Evaluating hen behaviour and physiological stressors during Ventilation Shut Down

Kenneth Anderson, Ph.D. - North Carolina State University - U.S.A.


USPOULTRY announces the completion of a funded research project at North Carolina State University in Raleigh, N.C. in which researchers provided insight on using ventilation shut down as a humane depopulation method. USPOULTRY approved $550,000 in emergency funding in October 2015 to support further avian influenza research and communication. This research is the third project completed with the funding. A brief summary of the completed research is shown below.

Project No. BRU007
Evaluating hen behaviour and physiological stressors during VSD for the development of humane methodologies for mass depopulation during a disease outbreak

In 2015, the egg industry was hit with the worst highly pathogenic avian influenza outbreak in U.S. poultry history. Timely depopulation was identified as a critical measure to contain the outbreak. Current depopulation methods, including CO2 kill carts, CO2 injection and fire-fighting foam, were quickly overwhelmed and prolonged the suffering of infected birds.
The overall goal of this project was to evaluate welfare parameters of ventilation shut down (VSD) for depopulating laying hens in caged systems through monitoring environmental parameters, behaviour and stress physiology. The specific objectives were to 1) determine the time to brain death from VSD using electroencephalograms (EEG), and 2) examine the effectiveness of VSD in a multi-level, commercial cage setting.

This project provided the means to develop and evaluate VSD and other depopulation methods including VSD combined with heat (VSDH) and CO2 (VSDCO). The first aspect of this project was to develop an environmental profile of an individual hen housed in a cage layer facility. Environmental conditions included building volume (3.4 ft3/hen) and temperature, relative humidity (RH) and CO2 recordings to understand the dynamics within the environment for each method. This allowed for the determination of the duration to time of death (TOD). The environmental temperature, CO2 and RH were similar at the start of each test at 89 °F, 0.22 percent and 31.6 percent, respectively.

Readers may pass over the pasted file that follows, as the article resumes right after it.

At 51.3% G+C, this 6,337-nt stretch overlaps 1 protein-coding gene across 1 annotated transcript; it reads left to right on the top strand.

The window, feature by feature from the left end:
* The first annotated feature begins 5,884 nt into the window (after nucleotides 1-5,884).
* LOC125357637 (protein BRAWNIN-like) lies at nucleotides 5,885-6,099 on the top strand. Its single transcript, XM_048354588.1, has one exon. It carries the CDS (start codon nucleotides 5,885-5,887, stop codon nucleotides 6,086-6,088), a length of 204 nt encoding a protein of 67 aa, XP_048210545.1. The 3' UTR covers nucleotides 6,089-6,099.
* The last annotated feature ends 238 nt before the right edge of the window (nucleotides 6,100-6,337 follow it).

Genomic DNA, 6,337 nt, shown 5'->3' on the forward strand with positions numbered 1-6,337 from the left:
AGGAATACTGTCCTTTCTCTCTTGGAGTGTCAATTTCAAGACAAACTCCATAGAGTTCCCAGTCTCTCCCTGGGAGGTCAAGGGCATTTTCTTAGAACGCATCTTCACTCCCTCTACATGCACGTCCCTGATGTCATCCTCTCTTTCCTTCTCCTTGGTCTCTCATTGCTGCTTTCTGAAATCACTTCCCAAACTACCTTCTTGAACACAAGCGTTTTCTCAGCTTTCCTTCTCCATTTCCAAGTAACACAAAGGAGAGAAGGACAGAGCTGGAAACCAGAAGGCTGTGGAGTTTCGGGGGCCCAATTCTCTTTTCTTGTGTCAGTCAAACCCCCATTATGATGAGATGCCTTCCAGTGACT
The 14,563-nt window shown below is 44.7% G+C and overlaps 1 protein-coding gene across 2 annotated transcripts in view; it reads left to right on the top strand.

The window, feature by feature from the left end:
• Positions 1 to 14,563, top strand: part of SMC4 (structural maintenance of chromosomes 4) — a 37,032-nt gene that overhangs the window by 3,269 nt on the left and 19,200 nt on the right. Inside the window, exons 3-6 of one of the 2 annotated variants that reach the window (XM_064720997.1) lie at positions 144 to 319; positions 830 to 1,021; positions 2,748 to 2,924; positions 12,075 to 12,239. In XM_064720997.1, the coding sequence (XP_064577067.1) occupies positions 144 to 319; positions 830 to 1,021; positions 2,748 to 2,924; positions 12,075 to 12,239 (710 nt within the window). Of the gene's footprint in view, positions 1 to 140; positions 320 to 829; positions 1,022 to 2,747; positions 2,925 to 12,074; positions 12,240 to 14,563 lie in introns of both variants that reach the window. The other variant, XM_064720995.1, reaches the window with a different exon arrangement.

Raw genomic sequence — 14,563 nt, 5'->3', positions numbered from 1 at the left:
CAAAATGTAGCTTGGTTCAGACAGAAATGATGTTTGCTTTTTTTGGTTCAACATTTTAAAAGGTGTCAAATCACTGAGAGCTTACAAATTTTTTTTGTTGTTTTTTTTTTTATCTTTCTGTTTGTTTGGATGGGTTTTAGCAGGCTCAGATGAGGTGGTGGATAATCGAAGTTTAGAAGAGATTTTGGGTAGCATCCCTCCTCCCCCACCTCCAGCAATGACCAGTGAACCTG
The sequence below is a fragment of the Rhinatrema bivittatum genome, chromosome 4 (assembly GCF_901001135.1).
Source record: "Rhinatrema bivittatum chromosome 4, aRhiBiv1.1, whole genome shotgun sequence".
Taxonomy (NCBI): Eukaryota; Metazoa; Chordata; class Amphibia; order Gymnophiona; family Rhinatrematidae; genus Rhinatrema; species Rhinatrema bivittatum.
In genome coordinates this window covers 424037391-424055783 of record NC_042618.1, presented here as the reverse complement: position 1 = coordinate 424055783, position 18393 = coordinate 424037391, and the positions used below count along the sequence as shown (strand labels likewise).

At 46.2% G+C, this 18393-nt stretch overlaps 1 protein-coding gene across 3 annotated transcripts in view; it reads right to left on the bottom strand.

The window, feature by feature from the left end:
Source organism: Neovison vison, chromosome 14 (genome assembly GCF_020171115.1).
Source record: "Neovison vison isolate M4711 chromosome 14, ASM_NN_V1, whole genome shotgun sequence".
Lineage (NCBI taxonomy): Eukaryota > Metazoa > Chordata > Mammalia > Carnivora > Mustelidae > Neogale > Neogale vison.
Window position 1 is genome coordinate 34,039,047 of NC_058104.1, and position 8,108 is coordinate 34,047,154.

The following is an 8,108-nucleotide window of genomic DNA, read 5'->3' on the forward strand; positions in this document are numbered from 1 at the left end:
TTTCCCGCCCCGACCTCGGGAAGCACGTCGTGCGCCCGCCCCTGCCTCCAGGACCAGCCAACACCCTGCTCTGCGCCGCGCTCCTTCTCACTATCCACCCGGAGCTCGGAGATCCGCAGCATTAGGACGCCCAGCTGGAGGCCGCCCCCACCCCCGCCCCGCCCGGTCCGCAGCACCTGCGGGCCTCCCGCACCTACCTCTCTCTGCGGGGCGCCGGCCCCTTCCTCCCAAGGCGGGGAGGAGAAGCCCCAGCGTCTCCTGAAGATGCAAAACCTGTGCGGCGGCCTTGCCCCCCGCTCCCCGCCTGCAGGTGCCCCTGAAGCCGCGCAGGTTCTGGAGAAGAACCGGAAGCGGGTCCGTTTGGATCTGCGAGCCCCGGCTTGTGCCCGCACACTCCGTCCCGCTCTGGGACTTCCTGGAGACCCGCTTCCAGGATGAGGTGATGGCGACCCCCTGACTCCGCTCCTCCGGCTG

At the end of the tests the environmental temperature was highest for VSDH at 107 °F. VSDCO had the highest level of CO2 at 31.5 percent. RH increased in VSD and VSDH to 62.5 and 66.0 percent, respectively. The high level of RH appears to have contributed to the diminished ability to reduce core body temperature (CBT). At TOD the CBT was highest for VSD (113.1 °F) and VSDH (115.3 °F) while VSDCO CBT was (105.8 °F). The time to reach TOD was longest in VSD at 91 minutes followed by VSDH at 54 minutes and VSDCO with the shortest TOD at 12 minutes. Comparing EEGs and behavior profiles demonstrated that VSD hens spent 82 percent of the time unconscious while the VSDH and VSDCO hens were unconscious 56 percent and 65 percent of the time, respectively. It was also observed that the stress indicator of heat shock protein 70 (HSP70), for hens exposed to stressors such as heat, humidity or CO2, declined in the VSD and VSDH environments from time 0 to TOD possibly due to the duration of the unconscious state of the hens.

A field scale up of the process to evaluate the effectiveness of VSD, VSDH and VSDCO in a multi-tier cage system was conducted using white leghorns housed in 2-tier stair step cage system at industry densities (72 in2/hen). The environment was a force ventilated negative static pressure room sealed to prevent air exchange of any type. An inner chamber around the cages emulated the building volume per hen found in the industry. The data collected included CO2, RH, environmental temperature profiles, CBT and HSP70. We found that VSD by itself did not result in 100 percent euthanasia of the flock with 4 percent of the hens surviving. When we added heat or CO2 to the VSD system we accomplished 100 percent mortality. The duration to TOD was no different between VSDH and VSDCO. Based upon these field studies, VSDH and VSDCO appear to be the most humane methods of depopulating large numbers of caged hens.

Source: U.S. Poultry & Egg Association